Tuesday, 7 July 2009
THE FAR COUNTRY 1954
Anthony Mann in the director chair and James Stewart, Walter Brennan in front of the camera - pure celluloid heaven. The Region 2 DVD release features little in the way of special features, only the original theatrical trailer, but the transfer is crisp and the Canadian locations look stunning when viewed on a decent sized television. This is one of only a few westerns set in Alaska but not actually filmed there.
This was the fourth western collaboration between Stewart and Mann and it is as good as any of the others - in fact all the Stewart/Mann westerns are masterpieces of the genre. This time Stewart is partnered with Walter Brennan who plays his usual comedic old man. The two of them go up against Gannon (played by John Mcintire) who may be a thinly disguised version of real old west badman, Soapy Smith, who actually ran the town of Skagway and was killed in a gunfight though not in the way shown in the picture.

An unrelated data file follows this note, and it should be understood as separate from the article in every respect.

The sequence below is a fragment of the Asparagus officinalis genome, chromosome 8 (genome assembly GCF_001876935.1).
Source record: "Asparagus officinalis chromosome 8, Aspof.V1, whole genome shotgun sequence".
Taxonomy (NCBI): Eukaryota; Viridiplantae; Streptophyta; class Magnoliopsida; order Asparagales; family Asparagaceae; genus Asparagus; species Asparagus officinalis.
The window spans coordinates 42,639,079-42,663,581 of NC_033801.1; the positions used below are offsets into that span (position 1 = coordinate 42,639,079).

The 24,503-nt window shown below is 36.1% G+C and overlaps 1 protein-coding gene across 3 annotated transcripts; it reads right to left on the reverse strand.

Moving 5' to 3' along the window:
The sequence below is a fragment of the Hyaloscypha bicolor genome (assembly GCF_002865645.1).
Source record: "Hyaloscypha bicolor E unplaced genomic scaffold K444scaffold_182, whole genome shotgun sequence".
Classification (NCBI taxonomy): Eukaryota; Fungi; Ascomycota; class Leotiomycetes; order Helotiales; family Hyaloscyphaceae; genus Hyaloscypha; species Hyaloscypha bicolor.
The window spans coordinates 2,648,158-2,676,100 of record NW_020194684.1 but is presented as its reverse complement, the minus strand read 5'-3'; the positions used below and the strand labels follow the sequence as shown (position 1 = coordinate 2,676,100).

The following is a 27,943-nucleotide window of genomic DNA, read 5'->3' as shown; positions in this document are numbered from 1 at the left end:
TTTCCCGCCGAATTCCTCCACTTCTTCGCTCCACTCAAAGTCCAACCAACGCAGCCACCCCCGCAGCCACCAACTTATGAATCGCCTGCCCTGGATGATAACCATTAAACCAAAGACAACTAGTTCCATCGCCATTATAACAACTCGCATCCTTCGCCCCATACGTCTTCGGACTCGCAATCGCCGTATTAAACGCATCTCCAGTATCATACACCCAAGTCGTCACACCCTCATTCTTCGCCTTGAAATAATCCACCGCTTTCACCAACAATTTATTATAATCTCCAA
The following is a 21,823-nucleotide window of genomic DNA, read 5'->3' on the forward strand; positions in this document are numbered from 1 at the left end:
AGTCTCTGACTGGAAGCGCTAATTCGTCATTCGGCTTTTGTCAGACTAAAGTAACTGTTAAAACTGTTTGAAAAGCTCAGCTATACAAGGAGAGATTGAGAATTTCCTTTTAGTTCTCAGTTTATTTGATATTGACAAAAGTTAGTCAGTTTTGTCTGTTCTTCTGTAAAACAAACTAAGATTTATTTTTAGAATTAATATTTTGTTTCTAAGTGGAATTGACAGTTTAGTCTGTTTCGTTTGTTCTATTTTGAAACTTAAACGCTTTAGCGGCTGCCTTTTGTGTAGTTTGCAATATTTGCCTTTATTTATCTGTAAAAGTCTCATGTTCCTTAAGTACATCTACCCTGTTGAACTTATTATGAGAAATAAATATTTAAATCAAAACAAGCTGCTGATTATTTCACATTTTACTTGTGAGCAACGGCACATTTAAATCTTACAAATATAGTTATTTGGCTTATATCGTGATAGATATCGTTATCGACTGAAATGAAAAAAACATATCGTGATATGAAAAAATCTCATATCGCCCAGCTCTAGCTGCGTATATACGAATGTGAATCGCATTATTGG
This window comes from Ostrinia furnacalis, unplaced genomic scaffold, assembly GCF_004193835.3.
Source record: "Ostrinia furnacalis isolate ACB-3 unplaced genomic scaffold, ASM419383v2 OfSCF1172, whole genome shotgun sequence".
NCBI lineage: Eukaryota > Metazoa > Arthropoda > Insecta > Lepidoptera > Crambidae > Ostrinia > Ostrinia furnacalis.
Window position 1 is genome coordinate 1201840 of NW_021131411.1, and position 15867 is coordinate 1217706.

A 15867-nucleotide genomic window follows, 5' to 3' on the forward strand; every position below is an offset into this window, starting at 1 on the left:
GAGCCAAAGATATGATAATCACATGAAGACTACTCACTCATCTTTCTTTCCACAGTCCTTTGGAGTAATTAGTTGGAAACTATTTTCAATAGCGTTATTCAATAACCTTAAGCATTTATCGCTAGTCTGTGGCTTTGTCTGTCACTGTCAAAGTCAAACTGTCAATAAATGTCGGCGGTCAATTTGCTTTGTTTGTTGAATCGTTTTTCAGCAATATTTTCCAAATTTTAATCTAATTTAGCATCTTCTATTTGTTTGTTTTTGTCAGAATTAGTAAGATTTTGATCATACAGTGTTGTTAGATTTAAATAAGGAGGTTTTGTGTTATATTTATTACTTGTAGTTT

Stewart plays a bitter loner who has trouble interacting with anyone except for Brennan, though the two do on times bicker like an old married couple. But by the end of the picture Stewart has not only dispatched the bad guys but also learned that no man is an island and that there is true value in friendship.
Ruth Roman is excellent as the devious saloon keeper who falls for Stewart and find herself in the middle of a love triangle between Stewart, herself and the innocent but wholly good Kathleen Freeman.
An excellent western that Stewart considered the best of the five he made with Anthony Mann.
Some trivia here - the horse Stewart rides here was called Pie, all in all he rode him in 17 westerns, including all the Mann directed ones. When the horse died in 1971 Stewart had him buried on his ranch in California. Stewart said of the horse, he was the best co-star I ever had.